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dc.contributor.authorHill, Emma
dc.contributor.authorMeer, Nasar
dc.contributor.authorPeace, Timothy
dc.date.accessioned2021-08-19T10:30:03Z
dc.date.available2021-08-19T10:30:03Z
dc.date.issued2021-03-01
dc.identifier.citationHill , E , Meer , N & Peace , T 2021 , ' The role of asylum in processes of urban gentrification ' , The Sociological Review , vol. 69 , no. 2 , pp. 259-276 . https://doi.org/10.1177/0038026120970359en
dc.identifier.issn0038-0261
dc.identifier.otherPURE: 275502383
dc.identifier.otherPURE UUID: 081abc5e-ba29-4264-9ebe-9dc18eac02d9
dc.identifier.otherScopus: 85099848642
dc.identifier.urihttp://hdl.handle.net/10023/23798
dc.descriptionThis research has been funded by the Economic and Social Research Council, project reference ES/R00451X/1.en
dc.description.abstractThis article analyses the relationship between the accommodation of Dispersed asylum seekers and urban gentrification in the UK. We argue that alongside other racialised and classed minorities, asylum seekers are vulnerable to spatial strategies associated with gentrification such as neighbourhood ‘dumping’, containment and ‘territorial stigmatisation’, the highly coercive quality of the UK government’s Dispersal Scheme means that any relationship between asylum and gentrification must be treated as deliberate, the result of the multiscalar interests which have a stake both in Dispersal and urban ‘development’. Drawing on empirical research conducted in Glasgow, the recipient of the largest asylum seeking population annually in the UK, we find that asylum accommodation processes and gentrification have developed a symbiotic dynamic, whereby the ‘failure’ of mid twentieth-century urban ‘regeneration’ provided means and motive for Dispersal, and Dispersal provided sufficient resources to fuel further rounds of urban ‘regeneration’. We also find that recent changes to the Dispersal contract, from a dynamic in which resources were associated with housing availability, to one in which they are associated with maximum housing capacity, have created conditions for alternative forms of gentrification, in which strategies such as rent gap suppression are seen as having potential to yield more capital than infrastructural development. Finally, we argue that the respective spatial politics of both Dispersal and gentrification must be understood as mutually-interested, coercive technologies, which work together to contain and exploit racialised and bordered urban minorities. We call for urgent further research into how the asylum border is embedded in contemporary urban spatial economies.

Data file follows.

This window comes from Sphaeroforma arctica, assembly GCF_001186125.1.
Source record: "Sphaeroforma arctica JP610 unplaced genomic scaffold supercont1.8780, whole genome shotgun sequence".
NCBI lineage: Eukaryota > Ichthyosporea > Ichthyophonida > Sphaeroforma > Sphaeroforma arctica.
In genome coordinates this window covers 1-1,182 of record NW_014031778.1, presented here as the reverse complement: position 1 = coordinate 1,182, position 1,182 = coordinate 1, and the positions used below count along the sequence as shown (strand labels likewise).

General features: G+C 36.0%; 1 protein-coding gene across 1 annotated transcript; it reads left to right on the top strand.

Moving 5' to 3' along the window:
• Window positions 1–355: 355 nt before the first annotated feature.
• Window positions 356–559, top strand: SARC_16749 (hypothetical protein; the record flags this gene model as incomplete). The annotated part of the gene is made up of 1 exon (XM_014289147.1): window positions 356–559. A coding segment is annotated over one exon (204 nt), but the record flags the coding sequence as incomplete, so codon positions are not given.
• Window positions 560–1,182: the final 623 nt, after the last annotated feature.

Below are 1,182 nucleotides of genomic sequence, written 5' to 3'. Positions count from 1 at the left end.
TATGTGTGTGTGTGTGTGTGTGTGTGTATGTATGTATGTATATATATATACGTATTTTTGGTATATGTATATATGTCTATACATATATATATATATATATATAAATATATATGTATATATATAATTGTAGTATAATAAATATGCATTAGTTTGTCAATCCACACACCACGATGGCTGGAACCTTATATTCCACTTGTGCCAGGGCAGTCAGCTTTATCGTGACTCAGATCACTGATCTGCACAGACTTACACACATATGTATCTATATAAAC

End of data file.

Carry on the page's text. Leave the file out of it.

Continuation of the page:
dc.format.extent18
dc.language.isoeng
dc.relation.ispartofThe Sociological Reviewen
dc.rightsCopyright © The Author(s) 2021. Open Access. This article is distributed under the terms of the Creative Commons Attribution 4.0 License (https://creativecommons.org/licenses/by/4.0/) which permits any use, reproduction and distribution of the work without further permission provided the original work is attributed as specified on the SAGE and Open Access page (https://us.sagepub.com/en-us/nam/open-access-at-sage).en
dc.subjectAsylumen
dc.subjectDispersalen
dc.subjectGentrificationen
dc.subjectGlasgowen
dc.subjectRent gapen
dc.subjectH Social Sciences (General)en
dc.subjectNDASen
dc.subject.lccH1en
dc.titleThe role of asylum in processes of urban gentrificationen
dc.typeJournal articleen
dc.description.versionPublisher PDFen
dc.contributor.institutionUniversity of St Andrews.School of Geography & Sustainable Developmenten
dc.identifier.doihttps://doi.org/10.1177/0038026120970359
dc.description.statusPeer revieweden


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